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Tal Law Declared Unconstitutional By Israeli High Court

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Decision May Mark End of Hareidi Military Service Exemption

The Tal Law was declared unconstitutional by Israel’s High Court on Tuesday, spelling the end of the injunction which exempted ultra-Orthodox yeshiva students from military service. While many have heralded the decision as a victory for equality and democracy, some feel that politics will ultimately restore the law in a different form to the ultra-Orthodox population.

Due to expire in August, the law was struck down due to its inability to bring about change in terms of the rates of ultra-Orthodox participation in the armed forces since 2002, when the law took effect. A number of prominent politicians voiced their content with the Court’s ruling, and cast the decision as the first step in the process to revamp the law regarding the recruitment of the ultra-Orthodox for the army.

“The Tal Law, after 10 years, did not meet expectations, nor did it lead to the required changes … concerning equally sharing the burden,” said defense minister Ehud Barak. Without the Tal Law, more than 60,000 should theoretically be coerced to join the IDF in August, when the Law is scheduled to officially terminate. For Barak and many others, the law has catered to the notions of equality which have incensed many Israeli for years, especially those who have watched their brethren die in combat as their more religious peers have uninterruptedly resumed religious studies in yeshivas.

“Apart from a certain improvement in the implementation of the law, one cannot say that the law’s means achieved their goals, and it seems that certain blocs influence its potential to be fully fulfilled,” wrote High Court President Dorit Beinisch in her opinion statement.  “That being the case, one cannot but determine that the law is unconstitutional …. Originally the legislation harbored the hope that the law would launch a social process that without coercion would encourage ultra-Orthodox people to serve in the military or take part in national civil service. These hopes were dashed.”
Members of the Knesset commended the ruling as a much-needed position on the question of religious exemptions from army service. MK Tzipi Livni (Kadima) expressed her party’s position on the matter.

“Justice has been served,” began Livni. “Social justice necessitates sharing the burden. Kadima will initiate tomorrow a set of bills that will make military or civil service compulsory. We won’t allow the Zionist majority to become a minority that carries everyone else on its back because of Netanyahu’s coalition preferences, and his natural allies.”

“The Zionist majority must oust the government that enslaves our future to certain sectors that damage the general public. A government under my leadership would initiate legislation that would make service for all compulsory, and that is a commitment to the public,” Livni pronounced.
MK Tzipi Hotovely (Likud) gave more mild approval of the verdict. “It would have been preferable if the political establishment had reached the decision,” she explained. “Due to the consecutive failure of Israeli governments to guarantee mutual responsibility within Israeli society it was the High Court’s duty to stand firm and guard social consolidation, especially in such fateful times.”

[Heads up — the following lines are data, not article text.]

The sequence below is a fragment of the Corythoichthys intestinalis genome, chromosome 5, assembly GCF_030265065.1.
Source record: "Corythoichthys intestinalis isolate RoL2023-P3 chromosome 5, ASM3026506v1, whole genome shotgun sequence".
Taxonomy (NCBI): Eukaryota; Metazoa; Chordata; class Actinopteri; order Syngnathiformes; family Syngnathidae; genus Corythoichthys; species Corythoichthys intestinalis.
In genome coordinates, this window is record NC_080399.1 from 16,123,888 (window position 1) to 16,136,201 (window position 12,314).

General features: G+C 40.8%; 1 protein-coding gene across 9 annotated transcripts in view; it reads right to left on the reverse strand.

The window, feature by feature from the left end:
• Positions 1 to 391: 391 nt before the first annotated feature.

Zahava Gal-On of Meretz unequivocally affirmed her party’s commitment to upholding the ideal behind the latest court ruling. “Meretz’s petition and the decision that the law is unconstitutional is a victory for the principle of equality,” Gal-On asserted. “The government in the last decade excelled in evading its duty to realize the principle of equality. The High Court correctly put an end to Haredi evasion of military service, and ordered the Knesset to put an end to discrimination based on blood.”

“The Knesset must pass a law that will be equal to all, making national, civilian or military service compulsory, allowing each citizen to serve according to his conscience and beliefs,” she added.

Some, however, dubbed the Court’s decision immaterial in terms of its long-term prospects.  “The fact that this court dealt again and again with the issue of Haredi military service, without any progress being made as a result of the court’s ruling, does not add much to the standing of the High Court,” wrote Justice Asher Grunis in a minority opinion. 

“It would have been best if the court didn’t have to deal with the issue; if it had been left in the public sphere beyond the court’s jurisdiction,” Grunis stated.

The Knesset is now left with the task of crafting a new law to appease both their religious and irreligious constituents. Most believe, with elections right around the corner, the government will be hard-pressed to effectively compel the ultra-Orthodox to join the armed forces. In essence, few opine the outcome of this latest ruling will mean that police officers will enter yeshivas to detain students who refuse to enlist.

“No-one can imagine sending the military police into the yeshivas and hauling off thousands of students to prison,” wrote Anshel Pfeffer of Haaretz. “Israel will, by [August], be in the ecstasy of election season and the court will be forced to grant an extension.”

Prime Minister Benjamin Netanyahu confirmed the culmination of the Tal Law, and said his government would make efforts in coming months to install a more equitable arrangement. “As I have already declared, prior to the ruling, the Tal Law in its present form will not be extended,” the PM said. “In the approaching months we will formulate a new bill that would guarantee a more equal sharing of the burden of all parts of Israeli society.” 

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